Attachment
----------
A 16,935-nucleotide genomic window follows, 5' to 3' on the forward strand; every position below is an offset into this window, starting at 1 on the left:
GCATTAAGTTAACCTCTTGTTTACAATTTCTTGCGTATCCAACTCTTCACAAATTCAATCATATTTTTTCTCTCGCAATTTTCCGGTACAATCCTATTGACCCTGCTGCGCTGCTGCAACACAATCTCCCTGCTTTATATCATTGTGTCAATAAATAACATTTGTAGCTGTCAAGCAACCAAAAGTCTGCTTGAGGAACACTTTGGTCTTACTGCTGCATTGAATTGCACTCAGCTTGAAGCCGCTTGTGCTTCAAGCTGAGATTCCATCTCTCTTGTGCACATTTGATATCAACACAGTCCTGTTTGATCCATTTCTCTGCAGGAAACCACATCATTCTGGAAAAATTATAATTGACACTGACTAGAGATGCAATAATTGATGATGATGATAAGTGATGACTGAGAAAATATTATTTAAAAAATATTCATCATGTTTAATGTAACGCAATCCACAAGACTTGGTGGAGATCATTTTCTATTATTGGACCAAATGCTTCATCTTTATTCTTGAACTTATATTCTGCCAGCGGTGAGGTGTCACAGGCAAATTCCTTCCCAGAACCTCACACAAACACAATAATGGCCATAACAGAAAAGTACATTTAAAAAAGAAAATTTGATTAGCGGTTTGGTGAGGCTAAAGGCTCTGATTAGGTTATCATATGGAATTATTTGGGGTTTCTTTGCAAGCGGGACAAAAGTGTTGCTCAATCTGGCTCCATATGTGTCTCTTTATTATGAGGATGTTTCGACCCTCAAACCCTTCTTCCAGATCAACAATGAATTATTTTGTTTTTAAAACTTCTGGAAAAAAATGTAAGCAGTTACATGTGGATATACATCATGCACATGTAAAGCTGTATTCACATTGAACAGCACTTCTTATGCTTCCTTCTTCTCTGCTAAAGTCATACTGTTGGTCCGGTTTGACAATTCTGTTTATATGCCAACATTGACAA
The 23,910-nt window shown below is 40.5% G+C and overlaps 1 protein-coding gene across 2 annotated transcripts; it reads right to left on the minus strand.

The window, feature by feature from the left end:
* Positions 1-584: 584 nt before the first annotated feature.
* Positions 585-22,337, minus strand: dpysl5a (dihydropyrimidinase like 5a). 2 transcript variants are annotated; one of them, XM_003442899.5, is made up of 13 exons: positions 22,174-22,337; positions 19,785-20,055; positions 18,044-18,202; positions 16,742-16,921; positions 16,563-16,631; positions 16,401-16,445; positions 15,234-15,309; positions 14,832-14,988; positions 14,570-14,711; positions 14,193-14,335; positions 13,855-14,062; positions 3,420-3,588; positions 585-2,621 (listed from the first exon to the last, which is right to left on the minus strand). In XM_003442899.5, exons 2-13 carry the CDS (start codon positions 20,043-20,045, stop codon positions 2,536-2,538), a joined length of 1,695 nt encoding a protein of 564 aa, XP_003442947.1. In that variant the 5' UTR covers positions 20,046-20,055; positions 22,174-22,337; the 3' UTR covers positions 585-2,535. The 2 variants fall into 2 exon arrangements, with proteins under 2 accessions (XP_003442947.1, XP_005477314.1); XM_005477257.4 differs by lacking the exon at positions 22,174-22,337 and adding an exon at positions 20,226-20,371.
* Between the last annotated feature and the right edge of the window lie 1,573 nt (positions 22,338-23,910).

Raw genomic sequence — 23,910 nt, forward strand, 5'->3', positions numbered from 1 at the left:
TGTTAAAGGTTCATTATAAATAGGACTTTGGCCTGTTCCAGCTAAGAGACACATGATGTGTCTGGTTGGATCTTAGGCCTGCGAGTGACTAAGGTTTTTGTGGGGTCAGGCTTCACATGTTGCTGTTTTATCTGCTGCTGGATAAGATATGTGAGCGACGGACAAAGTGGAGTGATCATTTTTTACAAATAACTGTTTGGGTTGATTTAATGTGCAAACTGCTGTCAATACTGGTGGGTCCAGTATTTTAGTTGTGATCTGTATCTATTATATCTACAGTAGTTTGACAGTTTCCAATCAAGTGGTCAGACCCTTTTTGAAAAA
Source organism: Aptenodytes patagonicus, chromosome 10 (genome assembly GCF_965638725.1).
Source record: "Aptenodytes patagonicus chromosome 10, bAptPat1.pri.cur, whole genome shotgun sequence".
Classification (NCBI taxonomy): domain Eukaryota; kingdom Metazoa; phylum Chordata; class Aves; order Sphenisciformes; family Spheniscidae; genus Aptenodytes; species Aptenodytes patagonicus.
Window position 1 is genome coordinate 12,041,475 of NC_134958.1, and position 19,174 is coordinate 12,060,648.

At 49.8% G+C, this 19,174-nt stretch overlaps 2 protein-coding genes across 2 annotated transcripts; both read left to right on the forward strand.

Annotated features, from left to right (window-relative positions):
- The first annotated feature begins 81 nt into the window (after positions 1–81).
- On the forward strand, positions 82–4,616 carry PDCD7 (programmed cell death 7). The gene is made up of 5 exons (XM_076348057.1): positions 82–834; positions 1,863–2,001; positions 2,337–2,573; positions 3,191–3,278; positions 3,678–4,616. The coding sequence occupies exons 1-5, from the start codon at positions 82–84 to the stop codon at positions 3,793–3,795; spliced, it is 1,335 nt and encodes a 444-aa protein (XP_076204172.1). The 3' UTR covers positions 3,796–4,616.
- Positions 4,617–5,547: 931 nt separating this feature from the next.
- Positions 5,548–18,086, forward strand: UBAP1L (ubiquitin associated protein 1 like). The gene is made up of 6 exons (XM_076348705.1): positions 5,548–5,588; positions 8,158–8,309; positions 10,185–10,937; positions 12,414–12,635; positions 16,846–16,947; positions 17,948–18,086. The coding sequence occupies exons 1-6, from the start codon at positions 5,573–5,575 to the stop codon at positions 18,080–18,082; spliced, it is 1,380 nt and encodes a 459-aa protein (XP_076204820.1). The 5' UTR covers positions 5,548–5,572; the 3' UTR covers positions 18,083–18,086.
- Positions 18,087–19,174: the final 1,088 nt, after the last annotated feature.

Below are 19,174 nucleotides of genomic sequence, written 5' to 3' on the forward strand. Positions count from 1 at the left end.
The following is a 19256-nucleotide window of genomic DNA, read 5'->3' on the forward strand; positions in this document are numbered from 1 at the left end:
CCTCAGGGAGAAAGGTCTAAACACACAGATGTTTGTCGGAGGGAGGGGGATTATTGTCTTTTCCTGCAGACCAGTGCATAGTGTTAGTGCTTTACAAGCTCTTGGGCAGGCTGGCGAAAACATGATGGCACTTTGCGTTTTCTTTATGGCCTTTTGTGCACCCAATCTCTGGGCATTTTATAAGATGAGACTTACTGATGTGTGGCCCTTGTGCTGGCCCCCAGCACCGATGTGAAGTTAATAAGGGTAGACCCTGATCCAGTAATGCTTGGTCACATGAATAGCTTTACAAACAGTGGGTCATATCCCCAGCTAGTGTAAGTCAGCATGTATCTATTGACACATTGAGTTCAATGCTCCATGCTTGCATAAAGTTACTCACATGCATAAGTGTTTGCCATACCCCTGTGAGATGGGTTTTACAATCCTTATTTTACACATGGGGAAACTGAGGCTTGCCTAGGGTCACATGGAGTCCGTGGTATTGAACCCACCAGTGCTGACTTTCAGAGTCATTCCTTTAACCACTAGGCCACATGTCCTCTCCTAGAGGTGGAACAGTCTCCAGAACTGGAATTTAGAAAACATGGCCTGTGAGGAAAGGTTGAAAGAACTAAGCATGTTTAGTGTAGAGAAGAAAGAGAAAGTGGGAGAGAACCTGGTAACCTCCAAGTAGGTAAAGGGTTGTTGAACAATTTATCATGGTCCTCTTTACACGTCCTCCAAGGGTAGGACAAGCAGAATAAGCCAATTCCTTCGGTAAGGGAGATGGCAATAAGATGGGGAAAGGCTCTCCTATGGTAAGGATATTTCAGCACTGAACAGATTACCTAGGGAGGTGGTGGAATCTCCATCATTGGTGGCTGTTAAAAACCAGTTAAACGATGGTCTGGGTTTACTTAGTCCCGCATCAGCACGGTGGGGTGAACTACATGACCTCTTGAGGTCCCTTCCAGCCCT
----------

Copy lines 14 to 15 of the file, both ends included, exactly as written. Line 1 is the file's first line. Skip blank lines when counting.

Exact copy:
At 49.8% G+C, this 19,174-nt stretch overlaps 2 protein-coding genes across 2 annotated transcripts; both read left to right on the forward strand.

Annotated features, from left to right (window-relative positions):